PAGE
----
Flay Image


By Norman Gidney | April 2, 2019

Film’s release delayed to late 2018.

After the death of her mother, an estranged daughter struggles to save her brother and those around her from a malevolent faceless spirit.

It’s too bad that Flay couldn’t decide what it was about. This truly dissonant blend of Native American folklore and modern urban legend is as big a mess as I have seen in a long time. To start at the top, director Eric Pham’s sporadically watchable work paired with a schizophrenic script by Matthew Daley, and acting that wouldn’t pass muster in an After-school special, all come together to create an experience that is mildly painful and totally forgettable.

Recovering druggy-mom Patricia (Peggy Schott) collapses and dies while working on a painting in her garage. Discovered by friendly neighbor Billy (A. Michael Baldwin), the death triggers a visit from long-lost daughter, Moon (Elle LaMont) who comes to handle the funeral arrangements and to reconnect with pissy younger brother River (Dalton E. Gray). Friendly, hunky deputy Tyler (Johnny Walter) eases Moon into town and escorts her to her childhood home, all-the-while flirting in a not-so-casual way.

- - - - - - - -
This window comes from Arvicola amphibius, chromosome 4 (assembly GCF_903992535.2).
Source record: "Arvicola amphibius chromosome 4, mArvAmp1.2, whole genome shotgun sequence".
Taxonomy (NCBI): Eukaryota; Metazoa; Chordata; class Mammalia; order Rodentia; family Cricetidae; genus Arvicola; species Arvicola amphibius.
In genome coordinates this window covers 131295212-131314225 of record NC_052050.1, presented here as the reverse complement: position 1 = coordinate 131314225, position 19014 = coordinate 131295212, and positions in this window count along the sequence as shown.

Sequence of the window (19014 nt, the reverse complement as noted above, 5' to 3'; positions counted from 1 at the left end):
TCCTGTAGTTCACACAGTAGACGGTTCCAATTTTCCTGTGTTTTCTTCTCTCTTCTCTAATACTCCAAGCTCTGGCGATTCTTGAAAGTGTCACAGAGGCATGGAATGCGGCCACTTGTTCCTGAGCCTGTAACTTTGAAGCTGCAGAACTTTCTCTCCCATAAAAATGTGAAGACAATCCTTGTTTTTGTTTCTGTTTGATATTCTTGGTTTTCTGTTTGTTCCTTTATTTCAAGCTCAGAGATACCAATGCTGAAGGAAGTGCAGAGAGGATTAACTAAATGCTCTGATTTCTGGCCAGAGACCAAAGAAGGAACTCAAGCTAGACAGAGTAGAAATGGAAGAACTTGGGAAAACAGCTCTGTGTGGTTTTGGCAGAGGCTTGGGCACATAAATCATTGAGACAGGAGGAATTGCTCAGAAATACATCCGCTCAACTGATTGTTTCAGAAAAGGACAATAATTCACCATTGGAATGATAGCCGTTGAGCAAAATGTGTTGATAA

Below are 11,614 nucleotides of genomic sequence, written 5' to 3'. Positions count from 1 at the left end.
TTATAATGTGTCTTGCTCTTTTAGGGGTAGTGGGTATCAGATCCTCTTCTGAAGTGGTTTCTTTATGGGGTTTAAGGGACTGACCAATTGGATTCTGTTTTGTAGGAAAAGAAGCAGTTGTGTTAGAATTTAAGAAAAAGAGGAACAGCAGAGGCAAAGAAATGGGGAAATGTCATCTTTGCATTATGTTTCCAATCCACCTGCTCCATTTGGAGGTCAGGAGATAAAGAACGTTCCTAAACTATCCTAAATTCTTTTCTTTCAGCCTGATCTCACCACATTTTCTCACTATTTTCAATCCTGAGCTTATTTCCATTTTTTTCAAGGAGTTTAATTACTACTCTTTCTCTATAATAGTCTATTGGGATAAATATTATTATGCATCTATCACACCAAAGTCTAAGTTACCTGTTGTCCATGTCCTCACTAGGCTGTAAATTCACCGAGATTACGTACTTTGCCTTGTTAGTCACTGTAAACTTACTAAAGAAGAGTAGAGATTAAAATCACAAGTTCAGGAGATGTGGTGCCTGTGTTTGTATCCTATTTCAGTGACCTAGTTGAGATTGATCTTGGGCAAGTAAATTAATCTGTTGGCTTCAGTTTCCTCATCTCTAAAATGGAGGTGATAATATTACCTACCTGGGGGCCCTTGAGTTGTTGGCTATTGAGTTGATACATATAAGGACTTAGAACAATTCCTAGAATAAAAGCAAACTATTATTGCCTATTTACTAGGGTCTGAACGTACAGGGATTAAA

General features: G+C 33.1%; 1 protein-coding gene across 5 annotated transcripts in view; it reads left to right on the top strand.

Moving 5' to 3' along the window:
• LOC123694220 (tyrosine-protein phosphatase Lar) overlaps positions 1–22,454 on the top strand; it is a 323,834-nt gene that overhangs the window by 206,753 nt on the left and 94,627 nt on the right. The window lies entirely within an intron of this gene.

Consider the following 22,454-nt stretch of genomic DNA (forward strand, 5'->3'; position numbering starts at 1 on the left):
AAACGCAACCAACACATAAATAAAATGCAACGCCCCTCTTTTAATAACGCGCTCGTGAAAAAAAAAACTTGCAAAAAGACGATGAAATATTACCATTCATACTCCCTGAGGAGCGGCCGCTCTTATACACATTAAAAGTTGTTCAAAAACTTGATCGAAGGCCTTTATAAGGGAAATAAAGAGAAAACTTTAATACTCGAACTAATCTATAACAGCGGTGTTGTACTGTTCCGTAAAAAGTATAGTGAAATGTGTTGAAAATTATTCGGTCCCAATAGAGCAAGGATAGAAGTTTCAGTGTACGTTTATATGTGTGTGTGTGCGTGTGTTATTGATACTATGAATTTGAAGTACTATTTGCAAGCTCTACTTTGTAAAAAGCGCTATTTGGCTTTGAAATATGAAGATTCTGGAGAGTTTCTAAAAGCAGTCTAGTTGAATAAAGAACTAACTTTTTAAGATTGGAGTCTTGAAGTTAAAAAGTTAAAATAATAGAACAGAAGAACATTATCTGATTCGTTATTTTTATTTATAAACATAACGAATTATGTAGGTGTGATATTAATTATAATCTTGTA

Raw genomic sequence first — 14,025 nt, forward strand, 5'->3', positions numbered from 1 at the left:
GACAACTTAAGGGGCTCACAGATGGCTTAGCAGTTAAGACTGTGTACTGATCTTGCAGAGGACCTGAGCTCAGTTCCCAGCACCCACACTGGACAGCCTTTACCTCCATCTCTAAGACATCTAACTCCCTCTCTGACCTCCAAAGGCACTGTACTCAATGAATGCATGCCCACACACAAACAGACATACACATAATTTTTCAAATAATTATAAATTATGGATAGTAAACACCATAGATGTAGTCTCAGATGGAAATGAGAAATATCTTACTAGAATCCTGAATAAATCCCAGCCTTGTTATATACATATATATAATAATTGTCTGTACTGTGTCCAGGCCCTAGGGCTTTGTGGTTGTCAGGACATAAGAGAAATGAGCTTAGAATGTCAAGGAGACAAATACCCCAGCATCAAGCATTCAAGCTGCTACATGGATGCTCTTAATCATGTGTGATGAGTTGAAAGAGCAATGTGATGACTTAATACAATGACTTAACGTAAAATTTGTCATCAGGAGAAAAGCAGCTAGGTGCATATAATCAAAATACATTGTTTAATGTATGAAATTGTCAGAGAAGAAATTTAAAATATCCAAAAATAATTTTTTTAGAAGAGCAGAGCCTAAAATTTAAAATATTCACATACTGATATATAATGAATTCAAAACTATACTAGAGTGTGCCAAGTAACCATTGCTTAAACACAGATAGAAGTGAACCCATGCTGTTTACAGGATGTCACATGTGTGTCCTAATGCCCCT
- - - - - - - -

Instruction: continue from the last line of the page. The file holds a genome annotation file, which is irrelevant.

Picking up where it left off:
“…daughter struggles to save her brother and those around her from a malevolent faceless spirit.”

As the mourning clatch of numbskulls are piecing their lives back together we learn about the estranged relationship between Moon and River, the budding romance between Moon and Tyler, and the mysterious deaths that have started up again in the town that are, arguably, connected to the legend of a fallen Native-American shaman who was tortured by his captors and now seeks revenge.

As the deaths pile up we see that each has visions, prior to their deaths, when they come in contact with water. This, in turn, provokes a visit from the recent victim, Patricia, and the unseen force that is slaying unsuspecting hydration seekers. Suffice it to say this must be a dry county if any sort of liquid triggers a visit from a supernatural monster.

“…weave in the urban legend of The Slenderman…”

Everything culminates in strained dramatics and forced tension as the audience is sure to be scratching their heads in confusion. Yet the biggest puzzler of all happens when the filmmakers decide to weave the urban legend of The Slenderman into the climax of the film. It’s not a spoiler to say this character is in the film as he is on the damned poster. Somehow though, this inclusion feels like a forced piece of pop-culture horror that pairs not with the first threat established at the beginning of the film.

What an absolute bore. Skip Flay kids!

Flay (2017) Directed by Eric Pham. Written by Matthew Daley. Starring Violett Beane, Elle LaMont, A. Michael Baldwin.

1 out of 10

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